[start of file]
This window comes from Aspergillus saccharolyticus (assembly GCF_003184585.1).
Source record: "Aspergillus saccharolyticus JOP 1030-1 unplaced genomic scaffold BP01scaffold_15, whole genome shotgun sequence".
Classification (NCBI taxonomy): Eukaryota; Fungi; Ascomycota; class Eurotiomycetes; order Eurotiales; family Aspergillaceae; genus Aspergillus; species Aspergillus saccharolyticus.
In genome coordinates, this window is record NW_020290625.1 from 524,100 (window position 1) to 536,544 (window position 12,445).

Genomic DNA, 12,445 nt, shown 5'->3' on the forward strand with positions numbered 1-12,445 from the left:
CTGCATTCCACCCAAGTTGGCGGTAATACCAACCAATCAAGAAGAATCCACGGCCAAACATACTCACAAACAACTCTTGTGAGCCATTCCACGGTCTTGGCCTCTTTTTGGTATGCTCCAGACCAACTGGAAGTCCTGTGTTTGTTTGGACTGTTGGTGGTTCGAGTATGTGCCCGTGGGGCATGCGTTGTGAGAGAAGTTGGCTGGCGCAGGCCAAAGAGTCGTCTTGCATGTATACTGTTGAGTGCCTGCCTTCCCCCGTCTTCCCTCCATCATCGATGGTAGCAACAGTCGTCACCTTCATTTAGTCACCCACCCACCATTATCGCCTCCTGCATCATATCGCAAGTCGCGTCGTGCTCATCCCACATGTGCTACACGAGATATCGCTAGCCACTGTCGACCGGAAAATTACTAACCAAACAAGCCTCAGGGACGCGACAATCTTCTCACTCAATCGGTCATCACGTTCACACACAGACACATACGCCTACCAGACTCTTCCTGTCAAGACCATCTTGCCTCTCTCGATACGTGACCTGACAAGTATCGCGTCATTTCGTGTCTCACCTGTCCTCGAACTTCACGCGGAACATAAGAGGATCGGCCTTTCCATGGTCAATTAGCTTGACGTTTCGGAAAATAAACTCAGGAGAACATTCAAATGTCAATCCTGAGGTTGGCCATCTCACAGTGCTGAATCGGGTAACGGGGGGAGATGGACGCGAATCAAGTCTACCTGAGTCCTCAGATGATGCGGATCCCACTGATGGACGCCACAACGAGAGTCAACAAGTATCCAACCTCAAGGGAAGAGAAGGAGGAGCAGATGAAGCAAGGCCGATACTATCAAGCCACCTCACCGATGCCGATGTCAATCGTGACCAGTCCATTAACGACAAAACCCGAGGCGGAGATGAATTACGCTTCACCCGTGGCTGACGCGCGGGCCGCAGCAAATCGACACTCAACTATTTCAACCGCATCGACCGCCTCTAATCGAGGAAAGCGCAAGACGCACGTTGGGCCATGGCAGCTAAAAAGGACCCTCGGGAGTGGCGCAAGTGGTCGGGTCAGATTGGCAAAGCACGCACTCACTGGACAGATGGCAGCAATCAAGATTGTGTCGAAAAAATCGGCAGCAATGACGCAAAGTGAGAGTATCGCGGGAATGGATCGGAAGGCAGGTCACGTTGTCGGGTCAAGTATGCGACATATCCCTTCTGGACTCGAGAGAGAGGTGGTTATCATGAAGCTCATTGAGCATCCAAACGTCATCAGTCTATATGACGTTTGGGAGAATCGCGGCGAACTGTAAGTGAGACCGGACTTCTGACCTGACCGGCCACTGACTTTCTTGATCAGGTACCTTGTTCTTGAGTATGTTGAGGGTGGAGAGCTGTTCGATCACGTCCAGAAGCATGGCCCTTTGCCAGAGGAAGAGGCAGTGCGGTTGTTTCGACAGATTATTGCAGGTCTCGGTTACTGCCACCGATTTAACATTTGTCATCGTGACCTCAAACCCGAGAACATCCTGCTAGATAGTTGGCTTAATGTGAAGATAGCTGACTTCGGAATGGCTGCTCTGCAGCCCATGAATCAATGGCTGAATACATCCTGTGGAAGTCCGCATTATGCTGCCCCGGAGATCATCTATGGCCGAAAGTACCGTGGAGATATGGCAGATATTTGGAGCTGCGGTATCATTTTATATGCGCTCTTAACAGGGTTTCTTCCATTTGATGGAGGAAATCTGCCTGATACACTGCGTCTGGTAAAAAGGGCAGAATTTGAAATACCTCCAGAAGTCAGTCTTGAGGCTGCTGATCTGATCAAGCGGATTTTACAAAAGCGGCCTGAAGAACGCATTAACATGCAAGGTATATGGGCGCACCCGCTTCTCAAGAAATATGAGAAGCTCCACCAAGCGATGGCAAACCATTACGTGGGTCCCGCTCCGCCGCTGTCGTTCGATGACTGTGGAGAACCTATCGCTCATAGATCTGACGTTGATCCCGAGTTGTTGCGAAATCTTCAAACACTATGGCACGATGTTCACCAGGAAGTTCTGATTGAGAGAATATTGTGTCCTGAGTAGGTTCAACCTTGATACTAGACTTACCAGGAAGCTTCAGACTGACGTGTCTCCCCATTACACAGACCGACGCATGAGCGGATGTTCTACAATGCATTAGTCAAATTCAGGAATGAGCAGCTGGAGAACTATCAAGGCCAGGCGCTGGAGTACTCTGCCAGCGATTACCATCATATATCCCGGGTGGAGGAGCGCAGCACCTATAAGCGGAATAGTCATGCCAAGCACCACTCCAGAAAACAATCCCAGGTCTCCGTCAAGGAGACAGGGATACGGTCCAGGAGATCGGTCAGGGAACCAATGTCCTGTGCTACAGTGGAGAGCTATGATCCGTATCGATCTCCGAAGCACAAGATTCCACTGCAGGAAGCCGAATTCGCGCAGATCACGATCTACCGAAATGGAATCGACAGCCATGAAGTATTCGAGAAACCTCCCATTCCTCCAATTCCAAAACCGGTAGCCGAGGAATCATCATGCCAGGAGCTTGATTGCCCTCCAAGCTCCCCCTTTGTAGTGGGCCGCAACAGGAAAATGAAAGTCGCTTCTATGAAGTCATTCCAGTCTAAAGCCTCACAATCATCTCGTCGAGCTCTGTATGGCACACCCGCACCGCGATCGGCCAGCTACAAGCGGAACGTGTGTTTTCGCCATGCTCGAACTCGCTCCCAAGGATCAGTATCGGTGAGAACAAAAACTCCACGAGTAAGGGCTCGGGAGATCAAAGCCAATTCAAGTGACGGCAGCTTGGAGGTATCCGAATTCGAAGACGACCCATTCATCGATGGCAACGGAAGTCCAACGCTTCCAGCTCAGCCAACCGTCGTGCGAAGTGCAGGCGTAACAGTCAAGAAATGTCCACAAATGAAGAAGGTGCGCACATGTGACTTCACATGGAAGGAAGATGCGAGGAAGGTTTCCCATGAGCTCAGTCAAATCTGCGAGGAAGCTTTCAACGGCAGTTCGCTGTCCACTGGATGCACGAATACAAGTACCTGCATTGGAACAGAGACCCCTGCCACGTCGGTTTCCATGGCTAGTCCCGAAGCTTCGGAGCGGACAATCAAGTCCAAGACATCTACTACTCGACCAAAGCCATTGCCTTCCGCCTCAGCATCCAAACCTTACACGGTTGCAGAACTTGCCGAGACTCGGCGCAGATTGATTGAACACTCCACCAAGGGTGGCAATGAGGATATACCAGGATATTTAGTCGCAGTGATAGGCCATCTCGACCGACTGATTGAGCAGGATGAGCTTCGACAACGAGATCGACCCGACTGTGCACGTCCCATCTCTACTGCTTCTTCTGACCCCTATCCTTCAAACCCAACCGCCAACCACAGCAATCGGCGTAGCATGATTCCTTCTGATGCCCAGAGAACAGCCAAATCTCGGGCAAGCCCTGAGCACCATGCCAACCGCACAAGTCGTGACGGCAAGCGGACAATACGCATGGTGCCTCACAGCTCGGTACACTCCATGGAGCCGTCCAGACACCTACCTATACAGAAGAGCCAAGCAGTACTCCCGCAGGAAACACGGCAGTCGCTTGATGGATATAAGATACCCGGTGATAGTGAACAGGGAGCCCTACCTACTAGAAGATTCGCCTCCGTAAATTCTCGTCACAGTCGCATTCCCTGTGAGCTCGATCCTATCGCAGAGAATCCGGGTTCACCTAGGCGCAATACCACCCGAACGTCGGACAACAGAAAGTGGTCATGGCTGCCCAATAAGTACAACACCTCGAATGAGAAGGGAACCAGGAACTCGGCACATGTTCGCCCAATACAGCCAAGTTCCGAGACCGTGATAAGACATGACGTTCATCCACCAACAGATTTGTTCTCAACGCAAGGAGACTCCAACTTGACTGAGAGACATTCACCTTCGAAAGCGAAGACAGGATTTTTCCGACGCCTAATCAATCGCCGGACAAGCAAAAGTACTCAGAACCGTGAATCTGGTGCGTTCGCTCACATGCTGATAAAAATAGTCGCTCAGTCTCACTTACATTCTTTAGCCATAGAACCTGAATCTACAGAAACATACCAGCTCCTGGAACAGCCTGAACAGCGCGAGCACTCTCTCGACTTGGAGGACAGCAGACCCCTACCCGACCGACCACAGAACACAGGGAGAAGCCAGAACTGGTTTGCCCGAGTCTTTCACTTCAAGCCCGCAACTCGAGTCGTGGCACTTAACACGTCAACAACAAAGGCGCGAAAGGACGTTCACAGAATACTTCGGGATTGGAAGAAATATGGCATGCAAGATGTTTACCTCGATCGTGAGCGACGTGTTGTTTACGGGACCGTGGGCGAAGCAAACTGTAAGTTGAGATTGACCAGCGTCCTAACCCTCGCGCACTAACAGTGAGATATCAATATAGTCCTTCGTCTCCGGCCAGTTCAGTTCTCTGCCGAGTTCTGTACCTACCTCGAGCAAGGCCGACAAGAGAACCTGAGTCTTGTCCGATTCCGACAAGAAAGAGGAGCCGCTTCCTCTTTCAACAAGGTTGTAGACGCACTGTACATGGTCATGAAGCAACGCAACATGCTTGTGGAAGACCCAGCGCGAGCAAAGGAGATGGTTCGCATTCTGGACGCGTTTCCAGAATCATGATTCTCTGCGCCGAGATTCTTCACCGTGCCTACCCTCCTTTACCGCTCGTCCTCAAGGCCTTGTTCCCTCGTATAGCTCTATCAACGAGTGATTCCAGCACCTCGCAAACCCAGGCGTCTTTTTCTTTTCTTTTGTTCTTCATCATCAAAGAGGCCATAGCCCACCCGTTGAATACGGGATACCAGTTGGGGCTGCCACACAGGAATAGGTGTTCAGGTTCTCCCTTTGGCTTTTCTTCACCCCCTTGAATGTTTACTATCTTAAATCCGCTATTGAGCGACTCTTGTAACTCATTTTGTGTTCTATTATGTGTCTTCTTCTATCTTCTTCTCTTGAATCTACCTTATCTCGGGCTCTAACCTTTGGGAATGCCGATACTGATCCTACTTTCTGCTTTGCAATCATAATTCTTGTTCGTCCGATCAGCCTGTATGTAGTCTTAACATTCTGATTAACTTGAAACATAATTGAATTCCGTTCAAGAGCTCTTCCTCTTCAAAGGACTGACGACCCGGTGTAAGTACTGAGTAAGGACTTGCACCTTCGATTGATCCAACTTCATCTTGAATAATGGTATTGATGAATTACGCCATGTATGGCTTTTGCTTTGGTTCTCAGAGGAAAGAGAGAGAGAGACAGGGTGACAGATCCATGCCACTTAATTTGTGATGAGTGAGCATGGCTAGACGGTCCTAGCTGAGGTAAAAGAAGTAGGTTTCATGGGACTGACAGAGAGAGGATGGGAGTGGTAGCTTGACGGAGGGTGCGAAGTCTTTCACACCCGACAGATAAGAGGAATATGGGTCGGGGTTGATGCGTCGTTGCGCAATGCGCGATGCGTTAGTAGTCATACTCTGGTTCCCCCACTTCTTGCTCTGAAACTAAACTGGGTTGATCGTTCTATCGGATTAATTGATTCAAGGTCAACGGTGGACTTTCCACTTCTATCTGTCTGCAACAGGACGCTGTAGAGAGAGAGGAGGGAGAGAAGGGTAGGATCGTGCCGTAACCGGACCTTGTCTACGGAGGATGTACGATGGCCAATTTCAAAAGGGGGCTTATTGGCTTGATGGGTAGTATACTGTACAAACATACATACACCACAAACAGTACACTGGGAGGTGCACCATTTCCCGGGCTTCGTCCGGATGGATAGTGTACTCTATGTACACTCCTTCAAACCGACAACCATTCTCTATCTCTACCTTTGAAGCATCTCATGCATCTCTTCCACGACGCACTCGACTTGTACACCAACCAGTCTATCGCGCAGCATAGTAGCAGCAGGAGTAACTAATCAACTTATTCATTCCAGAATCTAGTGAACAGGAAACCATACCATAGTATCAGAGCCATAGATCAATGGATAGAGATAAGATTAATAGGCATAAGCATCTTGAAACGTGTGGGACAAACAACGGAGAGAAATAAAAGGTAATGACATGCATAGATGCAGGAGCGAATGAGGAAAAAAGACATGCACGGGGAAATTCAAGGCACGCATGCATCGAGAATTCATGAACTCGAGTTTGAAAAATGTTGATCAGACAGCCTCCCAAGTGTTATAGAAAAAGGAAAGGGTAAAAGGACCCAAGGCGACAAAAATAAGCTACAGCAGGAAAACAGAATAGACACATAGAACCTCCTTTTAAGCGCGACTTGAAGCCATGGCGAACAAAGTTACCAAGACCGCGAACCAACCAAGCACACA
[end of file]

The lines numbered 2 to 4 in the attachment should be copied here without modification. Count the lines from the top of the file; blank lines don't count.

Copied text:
Source record: "Aspergillus saccharolyticus JOP 1030-1 unplaced genomic scaffold BP01scaffold_15, whole genome shotgun sequence".
Classification (NCBI taxonomy): Eukaryota; Fungi; Ascomycota; class Eurotiomycetes; order Eurotiales; family Aspergillaceae; genus Aspergillus; species Aspergillus saccharolyticus.
In genome coordinates, this window is record NW_020290625.1 from 524,100 (window position 1) to 536,544 (window position 12,445).